It appears that some organizations are starting to realise that the SIAM model adopted some years ago when it was the fad, is not all it was cracked up to be.
Organizations saw SIAM as the opportunity to reduce costs and offload the responsibilities of running a service(s) which in most cases included transfer of:
- Staff including their management, support, and payment
- Physical hardware including management, maintenance and support
- Software including management, maintenance, support and license agreements
- Data Centres and infrastructure including their management, maintenance and support
- Security both physical and cyber
- Novation of existing contracts
The outsourcer takes responsibility of delivering the services. All new or enhanced services are more often than not are delivered by the outsourcer. The outsourcer is driven to make or increase profits and drive up the share price. Over time the organisation begins to realise that it has limited control over the IT services and its associated costs.
Organizations, especially those in the public sector who are currently under extraordinary cost pressures, are beginning to realise that bringing the outsourced services back in house is potentially more cost effective and allows them to take greater control of their destiny.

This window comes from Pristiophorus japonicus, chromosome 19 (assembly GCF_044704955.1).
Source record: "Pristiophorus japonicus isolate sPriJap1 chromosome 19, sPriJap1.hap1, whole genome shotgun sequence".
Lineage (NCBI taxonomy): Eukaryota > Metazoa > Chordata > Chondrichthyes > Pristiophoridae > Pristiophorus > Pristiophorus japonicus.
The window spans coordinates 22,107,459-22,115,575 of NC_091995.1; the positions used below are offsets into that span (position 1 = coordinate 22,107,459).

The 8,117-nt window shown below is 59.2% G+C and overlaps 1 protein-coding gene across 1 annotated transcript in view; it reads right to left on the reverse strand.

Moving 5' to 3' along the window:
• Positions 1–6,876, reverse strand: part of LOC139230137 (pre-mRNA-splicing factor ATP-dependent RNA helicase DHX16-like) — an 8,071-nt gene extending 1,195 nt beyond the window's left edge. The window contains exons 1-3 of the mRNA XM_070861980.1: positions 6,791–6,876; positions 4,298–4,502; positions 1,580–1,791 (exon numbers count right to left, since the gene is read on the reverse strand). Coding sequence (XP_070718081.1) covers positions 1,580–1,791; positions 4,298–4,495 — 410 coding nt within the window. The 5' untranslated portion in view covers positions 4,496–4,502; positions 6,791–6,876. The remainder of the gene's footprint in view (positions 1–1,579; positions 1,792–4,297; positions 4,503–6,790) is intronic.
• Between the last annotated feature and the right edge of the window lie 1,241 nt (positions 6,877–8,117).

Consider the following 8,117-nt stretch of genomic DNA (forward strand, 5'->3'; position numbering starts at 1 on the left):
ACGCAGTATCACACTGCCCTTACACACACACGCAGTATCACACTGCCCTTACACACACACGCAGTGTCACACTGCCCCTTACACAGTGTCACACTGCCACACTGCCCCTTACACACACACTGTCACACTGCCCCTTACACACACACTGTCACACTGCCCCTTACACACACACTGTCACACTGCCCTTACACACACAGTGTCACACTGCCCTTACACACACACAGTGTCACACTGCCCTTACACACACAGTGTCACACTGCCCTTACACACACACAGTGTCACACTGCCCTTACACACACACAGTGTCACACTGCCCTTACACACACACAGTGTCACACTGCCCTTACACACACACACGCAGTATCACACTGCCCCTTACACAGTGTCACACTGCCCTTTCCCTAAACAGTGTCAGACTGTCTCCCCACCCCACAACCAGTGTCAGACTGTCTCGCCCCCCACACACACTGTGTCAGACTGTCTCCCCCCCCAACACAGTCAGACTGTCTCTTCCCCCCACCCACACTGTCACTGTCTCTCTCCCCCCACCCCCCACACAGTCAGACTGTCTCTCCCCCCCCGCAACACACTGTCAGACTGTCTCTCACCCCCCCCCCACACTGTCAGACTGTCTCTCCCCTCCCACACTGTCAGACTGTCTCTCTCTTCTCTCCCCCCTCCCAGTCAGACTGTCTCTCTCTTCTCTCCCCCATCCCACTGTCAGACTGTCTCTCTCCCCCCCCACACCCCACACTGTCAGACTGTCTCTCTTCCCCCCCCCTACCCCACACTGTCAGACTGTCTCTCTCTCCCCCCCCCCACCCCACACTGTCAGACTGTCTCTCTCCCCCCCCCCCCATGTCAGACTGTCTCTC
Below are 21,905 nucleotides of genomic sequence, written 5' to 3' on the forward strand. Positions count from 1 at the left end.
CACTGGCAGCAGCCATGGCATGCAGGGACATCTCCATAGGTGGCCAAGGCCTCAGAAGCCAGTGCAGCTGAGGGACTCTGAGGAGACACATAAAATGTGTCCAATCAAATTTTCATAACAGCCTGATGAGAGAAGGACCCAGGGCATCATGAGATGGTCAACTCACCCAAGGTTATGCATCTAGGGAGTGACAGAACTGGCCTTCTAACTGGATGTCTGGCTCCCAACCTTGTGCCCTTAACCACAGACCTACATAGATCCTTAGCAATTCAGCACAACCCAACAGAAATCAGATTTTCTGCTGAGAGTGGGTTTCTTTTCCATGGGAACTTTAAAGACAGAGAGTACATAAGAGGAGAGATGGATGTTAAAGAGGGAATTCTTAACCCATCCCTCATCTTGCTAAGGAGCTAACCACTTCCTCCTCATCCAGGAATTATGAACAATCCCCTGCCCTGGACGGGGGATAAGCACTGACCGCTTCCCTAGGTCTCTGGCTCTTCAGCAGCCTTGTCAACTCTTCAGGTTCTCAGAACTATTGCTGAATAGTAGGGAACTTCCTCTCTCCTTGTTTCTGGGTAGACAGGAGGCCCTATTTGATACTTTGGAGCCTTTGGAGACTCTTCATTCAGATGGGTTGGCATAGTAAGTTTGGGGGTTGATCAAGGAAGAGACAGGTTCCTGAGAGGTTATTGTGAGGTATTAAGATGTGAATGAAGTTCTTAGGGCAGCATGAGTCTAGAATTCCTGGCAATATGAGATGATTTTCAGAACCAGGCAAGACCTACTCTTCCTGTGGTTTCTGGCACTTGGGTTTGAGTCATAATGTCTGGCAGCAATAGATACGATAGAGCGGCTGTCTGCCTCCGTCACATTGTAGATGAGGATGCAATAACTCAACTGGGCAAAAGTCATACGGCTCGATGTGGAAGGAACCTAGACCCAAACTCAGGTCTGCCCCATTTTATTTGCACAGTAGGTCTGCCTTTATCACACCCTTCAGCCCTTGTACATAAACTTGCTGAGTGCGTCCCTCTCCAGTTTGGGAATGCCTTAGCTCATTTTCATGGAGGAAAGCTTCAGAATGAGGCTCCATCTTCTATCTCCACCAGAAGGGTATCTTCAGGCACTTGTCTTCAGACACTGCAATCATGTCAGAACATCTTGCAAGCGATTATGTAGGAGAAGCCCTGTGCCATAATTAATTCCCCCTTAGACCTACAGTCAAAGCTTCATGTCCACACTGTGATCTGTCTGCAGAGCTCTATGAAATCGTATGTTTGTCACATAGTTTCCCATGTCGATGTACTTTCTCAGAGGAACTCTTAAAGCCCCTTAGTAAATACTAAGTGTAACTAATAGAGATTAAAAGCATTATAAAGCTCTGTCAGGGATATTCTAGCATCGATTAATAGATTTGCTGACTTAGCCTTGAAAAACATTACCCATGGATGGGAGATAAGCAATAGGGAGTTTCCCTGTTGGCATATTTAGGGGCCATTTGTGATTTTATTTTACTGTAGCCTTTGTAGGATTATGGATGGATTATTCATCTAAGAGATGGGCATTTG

Short-term costs may involve employing short-term experienced contractors to assist with the planning, transition and transformation activities, including the definition of the Target Operating Model (TOM). The TOM is extremely important and should ideally be defined before the organization begins insourcing services and apologies for stating the obvious but utilize ITIL best practices.
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